Morgan Lewis Wins $131M Verdict in Cochlear Implant IP Row

, The Litigation Daily


hearing aid

A federal jury in Los Angeles found that Australian hearing implant maker Cochlear Ltd. infringed two patents held by the Alfred E. Mann Foundation for Scientific Research. The jury on Thursday awarded the Los Angeles nonprofit and its lawyers at Morgan, Lewis & Bockius a $131 million damages award.

That number could potentially triple since, as noted on the verdict form, Cochlear was found to have willfully infringed the foundation's patents. Sheppard Mullin Richter & Hampton represented Cochlear at trial.

The foundation originally filed suit with counsel from Morrison & Foerster and Merchant & Gould in December 2007 claiming that Cochlear's implants infringed its patents for technology that allows physicians to monitor and adjust implants to make sure they're working properly. The foundation later brought on Kaye Scholer to handle the case. Morgan Lewis's Daniel Johnson Jr., one of the lead Morgan Lewis lawyers at trial, told us in a phone interview Friday, that his firm came onto the case after partner Daniel Grunfeld joined the firm from Kaye Scholer this summer and the foundation held a beauty contest to choose counsel.

U.S. District Judge Fernando Olguin gave each side 13 hours to put on its case. Johnson said the three jurors he and his team were able to speak with told them they did a good job of explaining the technology. "We feel very good about the way the case and the evidence went in," Johnson said.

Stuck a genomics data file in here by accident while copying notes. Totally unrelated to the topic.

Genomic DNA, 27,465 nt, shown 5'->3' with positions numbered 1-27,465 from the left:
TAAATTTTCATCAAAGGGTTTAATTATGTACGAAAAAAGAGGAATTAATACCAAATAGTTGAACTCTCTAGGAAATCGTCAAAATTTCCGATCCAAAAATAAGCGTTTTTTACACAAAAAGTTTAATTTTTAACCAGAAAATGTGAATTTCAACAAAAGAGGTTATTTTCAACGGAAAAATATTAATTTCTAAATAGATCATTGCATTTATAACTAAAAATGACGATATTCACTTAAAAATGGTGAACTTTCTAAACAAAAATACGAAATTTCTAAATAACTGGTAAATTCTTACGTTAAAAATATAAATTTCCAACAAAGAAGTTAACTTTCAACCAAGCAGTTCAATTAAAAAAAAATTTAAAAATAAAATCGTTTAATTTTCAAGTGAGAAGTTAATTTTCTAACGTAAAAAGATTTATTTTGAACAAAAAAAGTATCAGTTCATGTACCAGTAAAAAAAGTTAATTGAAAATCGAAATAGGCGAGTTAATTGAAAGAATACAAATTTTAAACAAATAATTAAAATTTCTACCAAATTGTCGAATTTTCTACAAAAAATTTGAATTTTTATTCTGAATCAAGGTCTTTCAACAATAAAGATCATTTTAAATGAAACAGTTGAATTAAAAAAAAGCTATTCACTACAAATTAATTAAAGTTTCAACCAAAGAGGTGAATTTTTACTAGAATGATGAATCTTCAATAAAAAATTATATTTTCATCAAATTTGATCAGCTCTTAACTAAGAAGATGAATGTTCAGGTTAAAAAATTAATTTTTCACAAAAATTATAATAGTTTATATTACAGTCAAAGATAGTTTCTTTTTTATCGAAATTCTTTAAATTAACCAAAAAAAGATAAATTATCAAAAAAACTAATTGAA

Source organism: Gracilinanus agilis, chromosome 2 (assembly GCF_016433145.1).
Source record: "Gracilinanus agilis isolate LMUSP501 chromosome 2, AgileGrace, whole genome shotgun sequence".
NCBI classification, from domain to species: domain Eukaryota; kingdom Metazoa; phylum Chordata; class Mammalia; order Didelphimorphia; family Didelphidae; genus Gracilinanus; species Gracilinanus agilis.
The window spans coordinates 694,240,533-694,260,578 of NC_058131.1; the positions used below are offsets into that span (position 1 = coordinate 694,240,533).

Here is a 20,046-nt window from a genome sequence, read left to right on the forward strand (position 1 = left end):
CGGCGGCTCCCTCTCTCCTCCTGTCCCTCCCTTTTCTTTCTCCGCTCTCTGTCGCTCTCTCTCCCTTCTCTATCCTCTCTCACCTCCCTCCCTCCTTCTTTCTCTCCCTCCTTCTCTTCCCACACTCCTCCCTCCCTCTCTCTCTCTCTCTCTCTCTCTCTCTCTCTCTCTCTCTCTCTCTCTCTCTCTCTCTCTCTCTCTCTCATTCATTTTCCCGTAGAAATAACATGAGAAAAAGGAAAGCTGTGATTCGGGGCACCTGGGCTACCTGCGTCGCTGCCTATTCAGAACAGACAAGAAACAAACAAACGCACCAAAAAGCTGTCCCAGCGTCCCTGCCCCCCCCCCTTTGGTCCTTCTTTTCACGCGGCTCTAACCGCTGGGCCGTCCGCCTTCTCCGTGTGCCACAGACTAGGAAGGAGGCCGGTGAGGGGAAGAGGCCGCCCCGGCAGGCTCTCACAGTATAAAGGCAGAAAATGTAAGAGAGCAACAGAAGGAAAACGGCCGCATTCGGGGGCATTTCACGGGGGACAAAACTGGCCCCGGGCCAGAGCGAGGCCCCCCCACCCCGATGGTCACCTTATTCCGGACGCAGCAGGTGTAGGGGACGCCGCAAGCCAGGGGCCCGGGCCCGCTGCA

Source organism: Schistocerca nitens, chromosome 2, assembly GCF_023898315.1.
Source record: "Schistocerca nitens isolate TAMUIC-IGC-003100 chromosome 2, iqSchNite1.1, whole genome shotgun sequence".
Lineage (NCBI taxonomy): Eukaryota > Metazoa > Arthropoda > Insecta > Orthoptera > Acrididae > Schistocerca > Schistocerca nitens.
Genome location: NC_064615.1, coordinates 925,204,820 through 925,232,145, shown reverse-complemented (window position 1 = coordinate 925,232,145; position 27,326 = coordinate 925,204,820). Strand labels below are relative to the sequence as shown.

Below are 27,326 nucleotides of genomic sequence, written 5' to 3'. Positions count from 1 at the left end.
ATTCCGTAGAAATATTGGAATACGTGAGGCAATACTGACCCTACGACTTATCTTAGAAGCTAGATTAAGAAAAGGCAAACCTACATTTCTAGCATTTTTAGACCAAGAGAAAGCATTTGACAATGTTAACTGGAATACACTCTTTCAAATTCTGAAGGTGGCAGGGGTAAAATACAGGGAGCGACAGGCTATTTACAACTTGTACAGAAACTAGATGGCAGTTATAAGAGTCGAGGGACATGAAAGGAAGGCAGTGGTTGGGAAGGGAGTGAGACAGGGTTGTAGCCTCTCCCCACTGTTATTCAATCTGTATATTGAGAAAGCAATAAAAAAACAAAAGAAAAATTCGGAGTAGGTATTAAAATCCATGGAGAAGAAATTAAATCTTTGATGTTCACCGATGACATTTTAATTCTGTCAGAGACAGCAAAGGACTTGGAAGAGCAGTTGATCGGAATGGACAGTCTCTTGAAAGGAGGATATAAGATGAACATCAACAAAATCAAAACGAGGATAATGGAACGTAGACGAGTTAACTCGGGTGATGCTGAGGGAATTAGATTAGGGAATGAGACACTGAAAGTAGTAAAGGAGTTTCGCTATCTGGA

Sheppard Mullin's Bruce Chapman pointed us to a statement the company released on Thursday, saying Cochlear will ask the judge to overturn the verdict and, if necessary, pursue an appeal.

"We strongly disagree with the jury verdict and will appeal any judgment entered against Cochlear by the court," the company's CEO Chris Roberts said in the statement.

Johnson from Morgan Lewis told us that so far the judge has denied both sides' competing motions for judgment as a matter of law, and that Cochlear has a laches defense—essentially that the foundation waited to long to bring its claims—that could potentially lower the damages amount.

Still, he said he's happy with the jury's decision. "We're not switching places, let's put in that way," he said.

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